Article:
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Cenchrus echinatus L. 1753
pronounced: KENCK-russ eck-in-AH-tuss
(Poaceae – the grass family)
common names: Mossman River Grass, Mossman River Burr
Cenchrus is from the Greek κεγχρος (kengchros), millet; echinatus is from εχινος (echinos), the sea-urchin, the hedgehog – prickly. The Mossman River runs through the spectacular Mossman Gorge near Port Douglas, Far North Queensland.
Mossman River grass originates in North and South America, but is now spread over much of the tropical and sub-tropical world. It is an annual grass with either prostrate or erect stems forming loose tufts. The seedlings are erect, robust, hairless, and with bright mid-green leaves. The leaf-sheaths are purplish red, especially in the older seedlings. Mature plants form prostrate or ascending tufts with stout stems, up to 90 cm tall, but mostly to 60 cm. The leaves are flat and rather stiff, tapering towards the tip; they are 5–25 cm long by 3–12 mm wide. The ligule (where the leaf blade becomes the leaf shaft to wrap around the stem) is a ring of short hairs with a few scattered hairs on the leaf margin at the leaf base. The joints along the stems are hairless.
Seed heads, borne on several stems per plant, are spike-like clusters of anything up to 50 burrs. Each burr, 4–10 mm across, is a pale green to purplish ball of stout, broad, spiny bristles that are joined together at the base. The burrs fall off readily when ripe and cling tightly to clothing, animal hides and human skin. They can also penetrate bare human feet. The plant is spread by the seeds in the burrs, either by attachment to animals, humans and the tyres of vehicles, or by floating and moving by water. In sheep country, burrs reduce the value of the wool, and make shearing hazardous. Spines from the burrs also penetrate the hides, lowering their value.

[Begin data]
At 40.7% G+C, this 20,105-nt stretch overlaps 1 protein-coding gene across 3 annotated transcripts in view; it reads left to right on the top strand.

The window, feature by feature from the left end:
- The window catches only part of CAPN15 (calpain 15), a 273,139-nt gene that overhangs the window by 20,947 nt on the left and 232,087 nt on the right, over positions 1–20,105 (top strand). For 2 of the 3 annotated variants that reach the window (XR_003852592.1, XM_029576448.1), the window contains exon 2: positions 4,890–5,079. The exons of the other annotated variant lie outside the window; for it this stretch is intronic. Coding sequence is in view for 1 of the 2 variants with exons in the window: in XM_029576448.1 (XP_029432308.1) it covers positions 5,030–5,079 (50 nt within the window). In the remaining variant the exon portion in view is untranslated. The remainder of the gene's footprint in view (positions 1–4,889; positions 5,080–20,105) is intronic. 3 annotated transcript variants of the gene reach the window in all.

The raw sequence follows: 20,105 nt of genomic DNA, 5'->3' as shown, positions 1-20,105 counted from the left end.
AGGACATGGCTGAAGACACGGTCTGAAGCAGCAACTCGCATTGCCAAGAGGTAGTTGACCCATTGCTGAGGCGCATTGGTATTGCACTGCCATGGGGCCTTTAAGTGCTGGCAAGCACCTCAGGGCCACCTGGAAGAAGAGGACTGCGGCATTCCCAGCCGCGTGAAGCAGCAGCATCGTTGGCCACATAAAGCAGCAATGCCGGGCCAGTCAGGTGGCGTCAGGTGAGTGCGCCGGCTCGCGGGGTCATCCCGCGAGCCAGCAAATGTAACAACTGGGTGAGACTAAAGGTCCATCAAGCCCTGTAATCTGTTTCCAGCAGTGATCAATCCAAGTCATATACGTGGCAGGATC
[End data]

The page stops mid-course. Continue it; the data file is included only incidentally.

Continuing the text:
This species has infested largish areas of Australia, and has the potential to go much further. In Queensland, there is a coastal area of infestation from here to Cairns, not stretching too far inland. There is a large area from about Rockhampton on the coast, reaching inland to about Barcaldine. There is another smaller area near Mount Isa, one round Winton, and another in the northern Channel Country. There are a few isolated areas in NSW, and the largest infected area of all is in central Australia, mostly in the Northern Territory but also stretching into Western Australia and South Australia. The other main problem area in the Northern Territory is in Arnhem Land, mostly in the north and west. This also stretches into Western Australia to the Wyndham area. Many parts of the Kimberleys are also heavily infested. Mossman River Grass has the potential to expanded its territory to cover the whole of the Australian continent except for the southern tip of Western Australia, South Australia from about Adelaide south, and most of Victoria.
Young plants are moderately palatable to grazing animals, and farmers often try to graze the grass heavily before the seed heads are able to form. The plant does, however, contain oxalates, and the eating of large amounts of these plants over a long period can cause chronic kidney disease in sheep, cattle and donkeys, resulting in muscle tremors, staggering gait, collapse and death.
Photographs taken 2010, Picnic Bay
Page last updated 11th December 2017